My county (Anne Arundel County, MD) has a 20 gbps I-NET connecting its schools, libraries, and other public buildings. Its PEG/I-NET capital budget is over $16 million for the duration of its current cable franchise contract. Yet the civic uses of this network are, to put it mildly, negligible.
Consider the public schools. There are some 120 public K12 school buildings throughout the County. Almost all are connected to the 20 gbps I-NET backbone, which typically provides service to local school buildings at 2.4 gbps--about a thousand times faster than typical residential broadband.
The initial economic justification for building this network was to save money on telephone bills for the school admnistrative offices. There has never been a compelling educational or civic plan for using the network. (Note that I consider televised county council and school board meetings to be government controlled content, not independent civic content.) The network does provide a wireline link to the teachers' desk in most classrooms. But one place the network is conspicuously lacking is in the school auditoriums.
The school auditoriums, especially the high school auditoriums, are where many community civic events take place, including candidate debates for county councilor, school board member, county executive, and state legislature. They are also where school citizen advisory committee, school board, and civic association meetings occasionally take place.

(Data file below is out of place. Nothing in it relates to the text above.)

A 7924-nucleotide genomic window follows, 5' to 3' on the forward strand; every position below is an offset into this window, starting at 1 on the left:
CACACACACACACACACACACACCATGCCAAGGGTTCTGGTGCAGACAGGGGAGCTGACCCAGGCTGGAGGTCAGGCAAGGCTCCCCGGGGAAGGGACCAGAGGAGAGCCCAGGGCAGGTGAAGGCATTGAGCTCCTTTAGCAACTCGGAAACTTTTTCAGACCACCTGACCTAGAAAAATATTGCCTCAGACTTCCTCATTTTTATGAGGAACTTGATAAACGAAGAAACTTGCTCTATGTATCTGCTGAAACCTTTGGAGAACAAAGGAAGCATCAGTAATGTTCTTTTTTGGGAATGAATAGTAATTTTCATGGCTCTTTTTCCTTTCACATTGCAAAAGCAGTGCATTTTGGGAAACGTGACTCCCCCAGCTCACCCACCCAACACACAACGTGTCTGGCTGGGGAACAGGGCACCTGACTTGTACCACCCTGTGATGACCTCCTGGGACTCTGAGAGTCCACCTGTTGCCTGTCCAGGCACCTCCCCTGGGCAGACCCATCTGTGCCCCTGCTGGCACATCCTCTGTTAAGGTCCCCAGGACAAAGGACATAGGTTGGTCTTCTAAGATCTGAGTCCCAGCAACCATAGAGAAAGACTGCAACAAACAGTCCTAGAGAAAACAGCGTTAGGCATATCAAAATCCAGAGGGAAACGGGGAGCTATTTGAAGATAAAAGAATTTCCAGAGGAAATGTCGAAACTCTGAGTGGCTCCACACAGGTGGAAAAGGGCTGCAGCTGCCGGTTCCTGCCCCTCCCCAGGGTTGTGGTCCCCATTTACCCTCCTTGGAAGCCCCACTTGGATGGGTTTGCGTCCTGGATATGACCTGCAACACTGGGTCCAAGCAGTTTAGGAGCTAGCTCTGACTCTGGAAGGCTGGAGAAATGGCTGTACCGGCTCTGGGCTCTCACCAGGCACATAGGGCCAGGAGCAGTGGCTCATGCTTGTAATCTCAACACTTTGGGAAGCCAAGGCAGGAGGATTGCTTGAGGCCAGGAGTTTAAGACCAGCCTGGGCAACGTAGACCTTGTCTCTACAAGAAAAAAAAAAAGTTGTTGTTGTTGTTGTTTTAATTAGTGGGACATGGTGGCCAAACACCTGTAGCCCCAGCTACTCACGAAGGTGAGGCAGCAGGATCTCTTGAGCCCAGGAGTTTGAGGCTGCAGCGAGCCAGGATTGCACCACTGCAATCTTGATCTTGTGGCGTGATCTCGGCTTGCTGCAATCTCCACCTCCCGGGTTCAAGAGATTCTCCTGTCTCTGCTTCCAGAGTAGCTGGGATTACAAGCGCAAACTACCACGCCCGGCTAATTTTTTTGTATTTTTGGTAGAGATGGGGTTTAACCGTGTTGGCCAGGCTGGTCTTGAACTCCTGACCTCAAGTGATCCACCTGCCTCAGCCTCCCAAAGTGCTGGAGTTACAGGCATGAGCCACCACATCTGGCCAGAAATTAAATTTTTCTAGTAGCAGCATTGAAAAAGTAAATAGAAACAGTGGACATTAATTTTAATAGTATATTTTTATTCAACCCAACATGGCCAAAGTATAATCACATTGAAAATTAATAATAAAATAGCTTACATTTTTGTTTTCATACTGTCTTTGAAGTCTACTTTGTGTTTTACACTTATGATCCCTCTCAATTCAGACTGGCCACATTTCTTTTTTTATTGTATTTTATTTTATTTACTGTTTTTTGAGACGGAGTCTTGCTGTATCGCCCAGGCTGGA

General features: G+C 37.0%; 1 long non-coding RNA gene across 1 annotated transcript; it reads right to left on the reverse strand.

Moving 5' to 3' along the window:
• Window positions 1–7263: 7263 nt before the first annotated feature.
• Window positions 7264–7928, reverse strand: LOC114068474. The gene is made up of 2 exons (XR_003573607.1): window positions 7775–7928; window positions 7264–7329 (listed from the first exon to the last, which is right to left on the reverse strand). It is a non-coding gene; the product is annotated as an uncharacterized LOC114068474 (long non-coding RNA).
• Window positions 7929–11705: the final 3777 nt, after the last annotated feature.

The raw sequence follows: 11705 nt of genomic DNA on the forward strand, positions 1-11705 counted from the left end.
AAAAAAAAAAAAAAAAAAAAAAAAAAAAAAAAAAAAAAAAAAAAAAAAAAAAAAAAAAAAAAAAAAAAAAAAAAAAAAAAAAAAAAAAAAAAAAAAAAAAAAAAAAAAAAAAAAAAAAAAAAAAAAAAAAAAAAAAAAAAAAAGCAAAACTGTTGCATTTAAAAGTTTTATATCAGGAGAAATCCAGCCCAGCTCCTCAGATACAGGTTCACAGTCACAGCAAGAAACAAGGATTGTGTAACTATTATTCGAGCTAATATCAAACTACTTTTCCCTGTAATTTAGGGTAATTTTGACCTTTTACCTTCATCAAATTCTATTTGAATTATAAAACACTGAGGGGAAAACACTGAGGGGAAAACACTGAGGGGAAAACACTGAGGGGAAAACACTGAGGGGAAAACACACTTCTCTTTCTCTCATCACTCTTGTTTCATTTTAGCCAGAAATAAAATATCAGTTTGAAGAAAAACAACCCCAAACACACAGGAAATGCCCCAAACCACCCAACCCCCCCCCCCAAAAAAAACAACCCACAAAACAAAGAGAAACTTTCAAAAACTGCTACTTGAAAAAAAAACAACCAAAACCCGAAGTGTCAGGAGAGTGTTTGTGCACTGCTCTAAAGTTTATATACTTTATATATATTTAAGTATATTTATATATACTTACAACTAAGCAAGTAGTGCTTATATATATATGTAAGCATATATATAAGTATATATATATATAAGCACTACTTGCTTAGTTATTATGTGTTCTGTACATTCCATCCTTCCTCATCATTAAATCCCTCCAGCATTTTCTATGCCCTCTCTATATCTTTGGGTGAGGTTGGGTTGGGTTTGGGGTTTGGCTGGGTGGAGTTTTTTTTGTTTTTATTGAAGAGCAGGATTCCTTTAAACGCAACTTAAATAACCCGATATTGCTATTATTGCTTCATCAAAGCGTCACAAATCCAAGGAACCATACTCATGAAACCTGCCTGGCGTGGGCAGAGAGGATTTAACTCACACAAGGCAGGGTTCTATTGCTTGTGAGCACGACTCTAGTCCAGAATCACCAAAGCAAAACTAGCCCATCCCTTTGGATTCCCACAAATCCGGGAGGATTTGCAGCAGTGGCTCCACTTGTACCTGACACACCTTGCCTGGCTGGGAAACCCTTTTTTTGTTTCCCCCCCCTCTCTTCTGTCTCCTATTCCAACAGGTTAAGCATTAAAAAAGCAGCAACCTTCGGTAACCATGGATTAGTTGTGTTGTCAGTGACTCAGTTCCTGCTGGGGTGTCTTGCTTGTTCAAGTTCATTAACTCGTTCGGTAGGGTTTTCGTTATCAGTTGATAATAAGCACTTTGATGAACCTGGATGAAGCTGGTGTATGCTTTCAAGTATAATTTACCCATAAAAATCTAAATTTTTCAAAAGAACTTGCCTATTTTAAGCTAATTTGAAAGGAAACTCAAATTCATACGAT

These auditoriums should be connected to the network. Moreover, the local I-NETs should be integrated into the PEG cable access network, so these civic events can be broadcast on the cable system as well as over the Internet.
To implement this vision, the federally mandated local needs assessment to allocate PEG/I-NET funds should mandate a section on civic uses. The needs assessment should explicitly ask for information about how the I-NET and PEG systems will be integrated for civic purposes and whether library meeting rooms and public school auditoriums will be connected to the I-NET/PEG systems.
In short, the existing local broadband architecture, as developed with I-NET/PEG funds, has often served to discourage local civic uses of the network, despite the fact that the enabling legislation creating these funding mechanisms emphasized their potential to foster local civic life. This creates ludicrous situations, such as exist in Anne Arundel County, MD, where we have a dream broadband network in our public buildings--far better than any average citizen could hope to have--but it has been designed to be unusable for civic purposes.
--J.H. Snider, iSolon.org
(Note: I am cross posting this to education and civic participation because its content overlaps both categories. Please use the civic participation category to post any comments you might have.)